Childhood should be filled with carefree days devoid of stress and worries; no cares or demands. Don’t get me wrong, there are all sorts of issues in childhood – what game to play, did I get my homework done, how late can I stay outside, and the two biggest questions: what will my friends think and when can I start driving? In the grand scheme of childhood, these are massively important issues. In retrospect, I am not sure how I survived childhood. I mean, we had scrapes and cuts and bumps and bruises and we didn’t worry about any of it too awfully much. Today’s children truly do not have that luxury; the childhood times that are meant for learning and growing are being overshadowed by the concern and fear that the children feel about the potential future that they will face.
As teachers, we have the obligation to not only teach our students about what is happening with the climate, but also to reassure them that there is an element of hope – a spark of light, and that they can be the “movers and shakers” that inspire the changes to happen. That is a very hard position to maintain without becoming discouraged sometimes, and so it was with just an iota of hope that I headed out to the meeting at the U.S. Embassy with Dr. John Holdren, Assistant to the President for Science and Technology, Director of the White House Office of Science and Technology Policy, and Co-Chair of the President’s Council of Advisors on Science and Technology. He was a gracious man and we were openly welcomed into the inner sanctum of the Embassy walls. He spoke with us for a time about the changes that have occurred since the Kyoto Protocol and how the responsibility is now on the individual countries to make their best efforts to reduce emissions. Still, I was skeptical; why would this man, well renowned in the inner circles of the government, whose name is held in high regard, really care what we had to say? After all, we are 10 teachers who are passionate about what we are doing, but are there not lots of others in the same situation who must bombard the office with comments, complaints and requests?
I listened carefully, and the more he spoke and glanced my way, I could see and feel the passion that was within. He believes in the process; he believes in the children and he believes that what the children have to say is important. We all had our turn sharing, and we were all brought to tears as one of the Education Ambassadors spoke so fervently, so eloquently, about what he wanted – no, what he needed – for his students. As I ready myself for my webcast with my students in about 3 hours, and I am thinking back over the meeting, I want to share with you the portion of my presentation.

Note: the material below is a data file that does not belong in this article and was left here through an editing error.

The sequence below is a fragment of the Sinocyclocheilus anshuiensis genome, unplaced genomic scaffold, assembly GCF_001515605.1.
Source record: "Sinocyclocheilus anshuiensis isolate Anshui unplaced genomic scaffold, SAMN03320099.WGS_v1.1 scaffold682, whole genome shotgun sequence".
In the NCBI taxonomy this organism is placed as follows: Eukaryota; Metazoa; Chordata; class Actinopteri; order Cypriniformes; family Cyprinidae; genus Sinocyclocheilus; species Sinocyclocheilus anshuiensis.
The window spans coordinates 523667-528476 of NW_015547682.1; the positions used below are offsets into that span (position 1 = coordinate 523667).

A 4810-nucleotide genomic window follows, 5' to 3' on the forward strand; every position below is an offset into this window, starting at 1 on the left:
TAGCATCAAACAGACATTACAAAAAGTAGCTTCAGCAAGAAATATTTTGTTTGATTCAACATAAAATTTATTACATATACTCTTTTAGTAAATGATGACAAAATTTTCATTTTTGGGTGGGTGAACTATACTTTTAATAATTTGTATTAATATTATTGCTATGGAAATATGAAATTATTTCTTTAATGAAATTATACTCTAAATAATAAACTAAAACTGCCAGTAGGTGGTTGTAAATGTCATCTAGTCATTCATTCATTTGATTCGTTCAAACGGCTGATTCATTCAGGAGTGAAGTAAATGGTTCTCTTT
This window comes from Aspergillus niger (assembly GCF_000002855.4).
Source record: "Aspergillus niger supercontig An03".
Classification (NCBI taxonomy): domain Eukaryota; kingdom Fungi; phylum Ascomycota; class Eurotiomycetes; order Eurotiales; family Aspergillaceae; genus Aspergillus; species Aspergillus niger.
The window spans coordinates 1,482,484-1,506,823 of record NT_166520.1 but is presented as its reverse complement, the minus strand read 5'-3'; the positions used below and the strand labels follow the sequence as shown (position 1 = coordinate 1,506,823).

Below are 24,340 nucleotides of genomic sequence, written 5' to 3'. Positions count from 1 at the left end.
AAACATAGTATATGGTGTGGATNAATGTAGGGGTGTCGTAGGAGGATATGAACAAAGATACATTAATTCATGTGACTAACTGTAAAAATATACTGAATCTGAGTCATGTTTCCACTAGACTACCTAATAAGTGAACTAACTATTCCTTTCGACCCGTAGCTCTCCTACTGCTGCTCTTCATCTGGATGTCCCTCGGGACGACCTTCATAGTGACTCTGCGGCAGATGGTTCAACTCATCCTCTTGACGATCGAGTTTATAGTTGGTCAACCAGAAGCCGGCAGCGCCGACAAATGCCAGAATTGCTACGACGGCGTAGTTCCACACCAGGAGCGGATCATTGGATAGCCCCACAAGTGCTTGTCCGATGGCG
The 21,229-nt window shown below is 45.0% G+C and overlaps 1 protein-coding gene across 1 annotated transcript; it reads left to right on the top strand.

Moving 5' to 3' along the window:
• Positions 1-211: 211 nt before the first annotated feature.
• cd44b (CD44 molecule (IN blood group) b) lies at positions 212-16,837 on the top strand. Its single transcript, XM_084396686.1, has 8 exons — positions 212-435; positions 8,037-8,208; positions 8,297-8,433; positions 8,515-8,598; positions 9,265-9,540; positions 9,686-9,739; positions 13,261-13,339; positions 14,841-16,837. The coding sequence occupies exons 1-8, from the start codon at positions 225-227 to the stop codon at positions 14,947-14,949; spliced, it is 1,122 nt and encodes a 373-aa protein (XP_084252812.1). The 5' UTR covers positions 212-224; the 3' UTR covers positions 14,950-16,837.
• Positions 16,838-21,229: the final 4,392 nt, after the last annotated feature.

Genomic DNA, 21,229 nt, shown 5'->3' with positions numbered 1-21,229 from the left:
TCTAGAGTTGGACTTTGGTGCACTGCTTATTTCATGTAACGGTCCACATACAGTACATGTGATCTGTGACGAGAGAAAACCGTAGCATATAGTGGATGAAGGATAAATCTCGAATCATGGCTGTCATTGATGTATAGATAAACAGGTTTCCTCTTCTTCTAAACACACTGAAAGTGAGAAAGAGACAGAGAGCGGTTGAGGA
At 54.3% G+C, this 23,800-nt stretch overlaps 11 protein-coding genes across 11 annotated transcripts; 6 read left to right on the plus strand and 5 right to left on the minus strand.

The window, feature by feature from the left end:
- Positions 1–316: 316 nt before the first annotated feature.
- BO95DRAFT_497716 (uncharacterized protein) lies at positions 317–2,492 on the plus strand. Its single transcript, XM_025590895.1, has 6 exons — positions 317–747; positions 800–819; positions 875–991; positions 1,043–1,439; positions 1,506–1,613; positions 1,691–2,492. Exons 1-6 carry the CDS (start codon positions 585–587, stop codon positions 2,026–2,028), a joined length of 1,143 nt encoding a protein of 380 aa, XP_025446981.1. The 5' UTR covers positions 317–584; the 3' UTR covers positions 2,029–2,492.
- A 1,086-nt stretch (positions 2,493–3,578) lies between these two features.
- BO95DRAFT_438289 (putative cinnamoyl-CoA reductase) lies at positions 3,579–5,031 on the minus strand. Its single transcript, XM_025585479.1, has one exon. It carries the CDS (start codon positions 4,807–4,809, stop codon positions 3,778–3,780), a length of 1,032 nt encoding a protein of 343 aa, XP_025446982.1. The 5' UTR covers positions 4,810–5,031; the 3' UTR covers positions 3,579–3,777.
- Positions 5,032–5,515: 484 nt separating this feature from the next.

I spoke with Dr. Holdren about my school and my “kids,” and then I shared with him the letter that they wrote. I want to share that with you now, as the immediacy of their feelings is much better expressed from them.
“We are concerned that the future world will not be as good for us as it was for our parents and grandparents. We will not be able to see beautiful things or clean oceans. We are also afraid for our future, and what health, food and water problems might happen because the climate is changing so fast. We are afraid that there won’t be enough food or water, or that there will be wars over food and water. We don’t want to get skin cancers and have all kinds of breathing problems. We don’t want to die young.”
Dr. Holdren turned to me and asked if he could have a copy of the note because he wanted to give it President Obama personally. As I gave it to him, I thought, “Is this the small bit of hope that children need? Is he really going to do what he said?” I asked him if he would like me to just put it in the book with all the other student letters and he said no. He wanted to carry this one with him in his file so he would have it – a group of schoolchildren’s letter to the President, and it would be read. Be hopeful, children of all ages.